Hello all, Allison here. I am a Bi-trans activist working with Unitarian Universalist groups and this year it was my great privilege to have been invited to speak at Pride 2013 in the wonderful city of Baton Rouge Louisiana. Having recently returned from my trip to the land of alligators, jazz and filé gumbo I thought I should record some of my thoughts and impressions.
Although screaming hot during June, this trip was well worth it! The glorious white sand beach of Mississippi, the great food at so many great restaurants, and the awe inspiring meal of alligator with fried pickles contributed greatly to my trip.
I saw transgender activists consistently bringing the message of equality to all out to the sexual orientation community and the world at large. Some of the the things I learned in New Orleans/Baton Rouge is that the LG down in Baton Rouge need to learn respect for the “T” as a whole and not portrait us all as drag performers. But that there is a VERY strong coalition of “T” in that region and are awesome support for each other.
For a location such as New Orleans and Baton Rouge, this is a dangerous southern world where enemies can greet you at the drop of a hat. The ‘gawd hates fags’ crew showed up at pride screaming all the ‘hell bound you are’ mockery. I couldn’t help but laugh really hard at these folks as I walked by. They are so delusional and it can be like playing ball with a deranged kitten.
I was also impressed with the politeness of every person I had occasion to meet. There were always respectful conversations even with disagreement between the parties (SO FAR REMOVED FROM THE GREAT NEW JERSEY BANTER). It was so refreshing to be greeted in a friendly manner and to be given common courtesies by all.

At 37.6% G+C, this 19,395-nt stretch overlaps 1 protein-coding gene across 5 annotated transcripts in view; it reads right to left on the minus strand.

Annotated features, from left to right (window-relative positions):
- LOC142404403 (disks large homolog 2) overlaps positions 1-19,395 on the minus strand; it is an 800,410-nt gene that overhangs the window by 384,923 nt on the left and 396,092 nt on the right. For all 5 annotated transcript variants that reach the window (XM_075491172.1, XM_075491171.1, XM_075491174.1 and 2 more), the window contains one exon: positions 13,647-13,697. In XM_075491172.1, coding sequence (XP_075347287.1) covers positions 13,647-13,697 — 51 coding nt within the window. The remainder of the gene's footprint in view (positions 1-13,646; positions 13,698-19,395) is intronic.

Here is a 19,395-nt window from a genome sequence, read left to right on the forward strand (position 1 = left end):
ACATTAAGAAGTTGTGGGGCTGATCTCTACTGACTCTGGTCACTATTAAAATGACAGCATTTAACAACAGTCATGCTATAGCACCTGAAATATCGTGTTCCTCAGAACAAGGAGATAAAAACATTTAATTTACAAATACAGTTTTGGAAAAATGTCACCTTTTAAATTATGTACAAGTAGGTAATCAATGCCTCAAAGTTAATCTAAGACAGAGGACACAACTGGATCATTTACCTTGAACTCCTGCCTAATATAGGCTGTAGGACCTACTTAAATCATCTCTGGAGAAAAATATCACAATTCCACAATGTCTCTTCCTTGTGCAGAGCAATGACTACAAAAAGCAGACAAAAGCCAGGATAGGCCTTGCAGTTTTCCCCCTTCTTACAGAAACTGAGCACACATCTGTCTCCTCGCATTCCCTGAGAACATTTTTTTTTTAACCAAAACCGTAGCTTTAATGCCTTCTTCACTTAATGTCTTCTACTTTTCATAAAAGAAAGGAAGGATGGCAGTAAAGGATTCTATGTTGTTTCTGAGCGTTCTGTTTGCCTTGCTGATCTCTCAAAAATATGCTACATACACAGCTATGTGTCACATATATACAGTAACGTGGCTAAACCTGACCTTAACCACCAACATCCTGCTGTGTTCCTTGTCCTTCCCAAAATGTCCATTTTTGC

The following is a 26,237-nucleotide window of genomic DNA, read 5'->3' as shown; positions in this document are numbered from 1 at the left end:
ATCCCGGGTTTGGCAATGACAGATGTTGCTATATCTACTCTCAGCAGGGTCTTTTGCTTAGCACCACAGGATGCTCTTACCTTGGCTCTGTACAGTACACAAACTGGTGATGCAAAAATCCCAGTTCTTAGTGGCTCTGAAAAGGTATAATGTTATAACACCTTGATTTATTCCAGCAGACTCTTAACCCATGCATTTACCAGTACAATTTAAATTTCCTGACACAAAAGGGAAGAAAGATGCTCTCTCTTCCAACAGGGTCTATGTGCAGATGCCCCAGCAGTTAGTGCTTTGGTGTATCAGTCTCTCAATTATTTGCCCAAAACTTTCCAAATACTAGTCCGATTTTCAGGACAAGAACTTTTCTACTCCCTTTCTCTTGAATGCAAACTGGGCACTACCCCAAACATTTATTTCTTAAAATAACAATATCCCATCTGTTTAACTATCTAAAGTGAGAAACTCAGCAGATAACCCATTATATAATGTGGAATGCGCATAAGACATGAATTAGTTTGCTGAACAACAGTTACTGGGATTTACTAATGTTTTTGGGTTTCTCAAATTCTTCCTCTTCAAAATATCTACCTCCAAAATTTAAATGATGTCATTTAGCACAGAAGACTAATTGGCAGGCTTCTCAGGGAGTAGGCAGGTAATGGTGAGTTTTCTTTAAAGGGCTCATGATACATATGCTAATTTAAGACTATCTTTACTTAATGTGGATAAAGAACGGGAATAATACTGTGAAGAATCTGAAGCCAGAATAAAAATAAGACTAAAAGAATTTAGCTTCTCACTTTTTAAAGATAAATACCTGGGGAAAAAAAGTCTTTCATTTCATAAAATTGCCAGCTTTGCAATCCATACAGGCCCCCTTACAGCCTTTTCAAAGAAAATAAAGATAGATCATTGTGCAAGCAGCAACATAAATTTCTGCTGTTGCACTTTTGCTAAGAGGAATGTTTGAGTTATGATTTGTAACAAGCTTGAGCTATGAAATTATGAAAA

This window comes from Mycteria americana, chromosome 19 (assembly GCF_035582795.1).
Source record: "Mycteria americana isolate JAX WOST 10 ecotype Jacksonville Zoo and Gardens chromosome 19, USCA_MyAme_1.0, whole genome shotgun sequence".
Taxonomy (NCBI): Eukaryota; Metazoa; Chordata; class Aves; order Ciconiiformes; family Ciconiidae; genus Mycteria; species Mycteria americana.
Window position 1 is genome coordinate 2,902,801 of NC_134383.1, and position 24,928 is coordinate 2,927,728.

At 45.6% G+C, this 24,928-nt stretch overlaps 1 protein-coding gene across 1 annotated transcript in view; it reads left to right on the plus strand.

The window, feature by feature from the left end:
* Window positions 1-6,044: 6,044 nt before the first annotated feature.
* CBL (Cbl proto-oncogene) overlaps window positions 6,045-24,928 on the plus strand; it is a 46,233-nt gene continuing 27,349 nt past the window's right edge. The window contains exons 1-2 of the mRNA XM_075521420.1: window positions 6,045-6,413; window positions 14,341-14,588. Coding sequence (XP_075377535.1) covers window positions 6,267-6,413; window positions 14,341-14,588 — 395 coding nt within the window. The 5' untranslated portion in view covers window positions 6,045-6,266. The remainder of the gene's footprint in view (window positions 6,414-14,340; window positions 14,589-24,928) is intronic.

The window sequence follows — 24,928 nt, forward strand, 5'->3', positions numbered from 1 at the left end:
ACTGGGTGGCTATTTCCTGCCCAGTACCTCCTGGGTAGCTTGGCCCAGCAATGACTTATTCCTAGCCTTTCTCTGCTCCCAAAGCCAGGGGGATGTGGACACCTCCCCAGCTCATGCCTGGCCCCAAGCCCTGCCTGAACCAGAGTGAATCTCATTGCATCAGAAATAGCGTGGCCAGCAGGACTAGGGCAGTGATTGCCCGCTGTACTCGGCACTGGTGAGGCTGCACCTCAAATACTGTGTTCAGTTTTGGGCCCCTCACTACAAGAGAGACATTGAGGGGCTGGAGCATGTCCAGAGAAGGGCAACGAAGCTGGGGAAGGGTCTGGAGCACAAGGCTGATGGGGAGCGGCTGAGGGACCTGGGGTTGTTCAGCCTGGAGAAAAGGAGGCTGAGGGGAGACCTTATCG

“South” in action as Pride 2013 was kicked off and individuals were out in force expressing their pride as LGBT… Oops, wait- sorry LG-T. I say that because of the reactions I received by individuals who expressed that there was no bisexuality. As a bisexual gender affirmed transwoman, I was stunned.
On a couple occasions, I gently pointed out I was a bisexual and that I was also gender affirmed. It was patently dismissed by comments such as “everyone is bisexual” or “well, that’s nice until you make a decision of who you *really* want to be with!” . I was flabbergasted. Given I was a guest; I thought it best to relax and tackle this little biphobia from the writing desk. Often, it’s best to have a piece of paper that others can refer to over time.
What was quite interesting was that others were standing up saying “LGBT” over and over as if they actually believed it existed, then erased and dismissed the entire concept. Sexual Orientation bias and privilege isn’t just in the straight folks. It’s within our own lesbian and gay ranks as many attempt to discredit, ignore, erase or simply dismiss our bisexual orientation as false or irrelevant. It’s breathtaking at times to think that individuals who are themselves a minority want to push us deep in a closet and state that all the knocking that is occurring is just some disgruntled confused persons. It’s utterly revolting to me and we need some basic respects applied by our fellow sufferers.
Somewhere, somehow, many lesbians and gays needs to get the message- oppression and sexual orientation privilege exertion isn’t just about the straights – it’s about YOU. The overarching messaging that is continually flowing from Gay Inc and especially many in the LG needs to come to a screeching halt. You discredit yourselves and create great harm to others when you act like buffoons ignoring thousands of years of history.
May we all learn that we don’t have the knowledge, the wisdom or the right to diss someone’s sexual orientation due to false prejudices and judgments.
Allison Woolbert grew up in Silver Bell, Arizona, a remote copper mining community (now a ghost town), where she never quite fit in. She attended Abilene Christian University, where she didn’t fit in either; ended up in the US Air Force, where she definitely did not fit in; and in 2008 was introduced to the Unitarian Universalists (UU), where she finally started to feel like she fit in. She has been the CEO of Phoenix Consultants Group, a national software development firm, for the past 16 years.